Plot by anti-Catholic zealot to kill JFK three years before his assassination revealed


Four days after he had approached Kennedy in the church, Pavlick, 73 at the time, was stopped by Palm Beach officer Lester Free for a marked lanes violation, said Rust.

"If he hadn't stopped him for crossing a white line, history might be very different," he said.

Rust found out that Pavlick purchased explosive materials in New Hampshire. He told special agent John Marshall, "We've got a live one."

They visited Pavlick in jail and he gave them permission to search his Buick where he had 10 sticks of dynamite rigged with a switch to set it off, according to

"We made him a federal prisoner and drove to his motel room," Rust said.
In the room, Rust found binoculars that were used to watch the movement of Secret Service agents in a nearby motel and a letter written by Pavlick that he calls the man's last will and testament.

"That's where he explains why he had to kill the president," Rust said.

In the letter, Pavlick accuses the Kennedy family of buying the presidency and Catholics of failing to obey the same laws as all Americans.

"Now that the presidency has been sold to the Kennedys, they must be stopped by any and all means possible," the letter states.

"My country's best interests are, to me, greater than my own life," Pavlick wrote.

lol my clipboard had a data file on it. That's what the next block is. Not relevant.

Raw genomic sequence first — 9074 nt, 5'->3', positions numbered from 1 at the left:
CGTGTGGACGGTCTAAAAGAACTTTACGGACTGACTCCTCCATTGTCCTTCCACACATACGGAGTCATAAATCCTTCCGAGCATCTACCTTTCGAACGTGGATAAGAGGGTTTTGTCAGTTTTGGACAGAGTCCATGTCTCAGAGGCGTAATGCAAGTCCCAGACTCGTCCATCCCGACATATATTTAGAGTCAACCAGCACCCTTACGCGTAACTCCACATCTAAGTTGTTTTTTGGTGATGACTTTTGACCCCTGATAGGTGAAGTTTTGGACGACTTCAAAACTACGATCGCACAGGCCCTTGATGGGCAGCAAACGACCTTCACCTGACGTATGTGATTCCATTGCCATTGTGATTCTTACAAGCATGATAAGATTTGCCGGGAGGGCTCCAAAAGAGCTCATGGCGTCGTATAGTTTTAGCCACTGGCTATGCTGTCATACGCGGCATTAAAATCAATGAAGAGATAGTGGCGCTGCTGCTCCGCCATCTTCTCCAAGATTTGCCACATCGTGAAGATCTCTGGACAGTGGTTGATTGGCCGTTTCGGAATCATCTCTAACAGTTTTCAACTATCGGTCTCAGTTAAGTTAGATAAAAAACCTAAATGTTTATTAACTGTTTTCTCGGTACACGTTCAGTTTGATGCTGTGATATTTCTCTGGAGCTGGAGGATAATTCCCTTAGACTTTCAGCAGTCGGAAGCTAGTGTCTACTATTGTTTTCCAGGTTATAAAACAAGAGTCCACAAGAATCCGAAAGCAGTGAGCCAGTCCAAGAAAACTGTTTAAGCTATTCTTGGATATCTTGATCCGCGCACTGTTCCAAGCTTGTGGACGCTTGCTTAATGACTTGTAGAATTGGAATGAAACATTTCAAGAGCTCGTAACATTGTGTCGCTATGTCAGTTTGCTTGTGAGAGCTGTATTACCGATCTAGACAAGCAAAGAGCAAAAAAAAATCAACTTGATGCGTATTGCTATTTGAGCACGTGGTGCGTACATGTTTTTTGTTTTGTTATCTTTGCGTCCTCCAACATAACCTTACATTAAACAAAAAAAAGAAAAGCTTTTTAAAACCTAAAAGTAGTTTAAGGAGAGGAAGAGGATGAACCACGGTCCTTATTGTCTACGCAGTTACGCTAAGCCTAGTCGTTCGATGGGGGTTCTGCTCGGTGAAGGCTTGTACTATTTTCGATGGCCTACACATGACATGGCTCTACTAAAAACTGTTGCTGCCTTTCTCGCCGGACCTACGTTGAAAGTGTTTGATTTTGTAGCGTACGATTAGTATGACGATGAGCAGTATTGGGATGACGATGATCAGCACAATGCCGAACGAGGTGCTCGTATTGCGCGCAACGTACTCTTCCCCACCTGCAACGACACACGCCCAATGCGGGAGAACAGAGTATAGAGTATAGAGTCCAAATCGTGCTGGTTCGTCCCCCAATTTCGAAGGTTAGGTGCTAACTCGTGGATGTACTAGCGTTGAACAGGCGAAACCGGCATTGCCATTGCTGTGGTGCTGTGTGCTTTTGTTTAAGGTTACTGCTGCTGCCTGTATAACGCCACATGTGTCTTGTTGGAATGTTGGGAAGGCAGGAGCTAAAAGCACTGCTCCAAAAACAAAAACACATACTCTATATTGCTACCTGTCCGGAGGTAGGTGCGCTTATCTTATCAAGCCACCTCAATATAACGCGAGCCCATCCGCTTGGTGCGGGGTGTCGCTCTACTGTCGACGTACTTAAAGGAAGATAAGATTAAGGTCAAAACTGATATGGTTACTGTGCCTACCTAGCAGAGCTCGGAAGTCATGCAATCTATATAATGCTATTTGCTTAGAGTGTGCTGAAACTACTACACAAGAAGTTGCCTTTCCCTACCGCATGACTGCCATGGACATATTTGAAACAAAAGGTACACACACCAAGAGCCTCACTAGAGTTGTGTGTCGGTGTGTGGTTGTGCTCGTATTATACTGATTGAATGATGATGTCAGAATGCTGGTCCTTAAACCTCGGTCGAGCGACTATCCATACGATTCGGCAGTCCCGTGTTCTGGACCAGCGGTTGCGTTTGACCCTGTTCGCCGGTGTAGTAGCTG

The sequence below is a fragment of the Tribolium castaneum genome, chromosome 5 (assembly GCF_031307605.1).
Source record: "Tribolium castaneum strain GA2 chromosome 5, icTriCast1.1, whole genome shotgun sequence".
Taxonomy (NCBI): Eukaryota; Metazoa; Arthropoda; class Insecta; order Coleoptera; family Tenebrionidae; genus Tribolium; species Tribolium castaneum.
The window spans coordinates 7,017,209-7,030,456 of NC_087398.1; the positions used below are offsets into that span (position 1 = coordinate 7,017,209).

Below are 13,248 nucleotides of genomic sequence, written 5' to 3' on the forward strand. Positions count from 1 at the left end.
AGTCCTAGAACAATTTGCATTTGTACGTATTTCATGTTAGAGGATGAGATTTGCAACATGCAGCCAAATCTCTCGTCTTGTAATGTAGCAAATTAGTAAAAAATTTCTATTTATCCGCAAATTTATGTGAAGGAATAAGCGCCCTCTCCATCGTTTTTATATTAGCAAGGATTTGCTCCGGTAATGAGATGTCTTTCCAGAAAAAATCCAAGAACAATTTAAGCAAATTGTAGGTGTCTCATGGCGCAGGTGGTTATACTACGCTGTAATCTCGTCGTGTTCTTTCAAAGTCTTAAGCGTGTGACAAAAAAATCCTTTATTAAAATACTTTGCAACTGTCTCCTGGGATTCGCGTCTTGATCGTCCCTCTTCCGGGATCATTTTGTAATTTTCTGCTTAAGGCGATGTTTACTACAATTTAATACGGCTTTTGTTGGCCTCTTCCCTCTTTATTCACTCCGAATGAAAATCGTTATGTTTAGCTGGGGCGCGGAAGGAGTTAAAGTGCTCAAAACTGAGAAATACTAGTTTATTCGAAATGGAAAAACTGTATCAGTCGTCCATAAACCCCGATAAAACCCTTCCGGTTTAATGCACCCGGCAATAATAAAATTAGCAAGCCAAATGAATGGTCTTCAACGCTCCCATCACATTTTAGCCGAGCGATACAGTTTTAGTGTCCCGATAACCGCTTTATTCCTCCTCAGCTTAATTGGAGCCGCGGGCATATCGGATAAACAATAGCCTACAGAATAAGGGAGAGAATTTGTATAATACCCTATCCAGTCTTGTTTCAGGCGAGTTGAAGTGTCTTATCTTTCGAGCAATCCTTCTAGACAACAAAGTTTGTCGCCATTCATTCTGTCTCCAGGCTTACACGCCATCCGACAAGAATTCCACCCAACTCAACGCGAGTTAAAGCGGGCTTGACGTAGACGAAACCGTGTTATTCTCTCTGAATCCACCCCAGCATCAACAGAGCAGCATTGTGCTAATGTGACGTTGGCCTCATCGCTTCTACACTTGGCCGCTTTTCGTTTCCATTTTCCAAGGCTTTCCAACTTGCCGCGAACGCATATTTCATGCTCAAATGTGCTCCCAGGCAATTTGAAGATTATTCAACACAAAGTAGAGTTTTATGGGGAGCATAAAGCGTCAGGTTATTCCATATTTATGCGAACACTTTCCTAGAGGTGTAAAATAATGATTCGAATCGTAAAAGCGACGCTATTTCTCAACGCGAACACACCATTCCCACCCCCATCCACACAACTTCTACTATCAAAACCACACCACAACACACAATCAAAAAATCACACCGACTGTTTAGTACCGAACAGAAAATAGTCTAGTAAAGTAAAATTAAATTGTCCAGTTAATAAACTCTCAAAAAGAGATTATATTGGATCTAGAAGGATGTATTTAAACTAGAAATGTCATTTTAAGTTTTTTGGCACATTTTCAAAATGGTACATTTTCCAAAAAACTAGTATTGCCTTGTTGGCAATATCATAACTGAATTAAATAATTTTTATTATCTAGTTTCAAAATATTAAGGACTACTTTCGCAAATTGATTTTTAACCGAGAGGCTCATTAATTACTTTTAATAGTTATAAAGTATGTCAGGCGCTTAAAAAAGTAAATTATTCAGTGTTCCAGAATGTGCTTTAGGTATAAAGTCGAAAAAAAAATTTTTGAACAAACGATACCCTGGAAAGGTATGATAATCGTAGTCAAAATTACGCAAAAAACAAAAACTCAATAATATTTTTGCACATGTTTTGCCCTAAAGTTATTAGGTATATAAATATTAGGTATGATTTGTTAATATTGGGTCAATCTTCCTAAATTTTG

"You can see this guy was vicious, intelligent and crazy," said Rust.

In court, Pavlick was ordered to undergo psychiatric evaluation.

"(The doctor) testified that Pavlick was not mentally competent to stand trial," Rust said. "He was a functioning nut in my estimation."

Rust says Pavlick insisted he was sane, so the judge allowed the defense to hire its own psychiatrist.

After 5 to 10 visits with Pavlick in jail, that doctor was summonsed to court, but refused to give his name or testimony until Pavlick was removed from the courtroom because he was afraid of him.

"When he was out of the courtroom, (the doctor) gave his opinion that Pavlick was mentally incompetent and a homicidal maniac," Rust said.

For several years, Pavlick was moved from federal hospital to federal hospital and at one point was sent back to New Hampshire to a state facility, Rust and Sweeney said.

In 1966, three years after Kennedy was killed in Dallas, the Manchester Union Leader in New Hampshire, led by right-leaning publisher William Loeb, wrote a series of editorials pushing for Pavlick to be released, Sweeney said.

Pavlick was released and started stalking Murphy and his family.

"He would come up periodically and park by Murphy's house," Sweeney said. "He would sit and stare at the house. I would come up and check him out and stare back at him. We had no stalking law. He wasn't disturbing the peace. He wasn't really doing anything. Murphy felt he had no protection."

Royle said there were others who didn't agree with what Kennedy stood for and who were in Dallas that day handing out leaflets that said, "Wanted for treason," and advertisements appeared in newspapers calling him soft on communism.

"You realize watching that and watching all the contemporary footage, just how much of a polarizing figure (JFK) was," Royle said. "We tend to think of the Kennedys with this Camelot glow around them. They were incredibly glamorous people, extremely intelligent and articulate, but they polarized the country. There were people who loved them and people who hated them."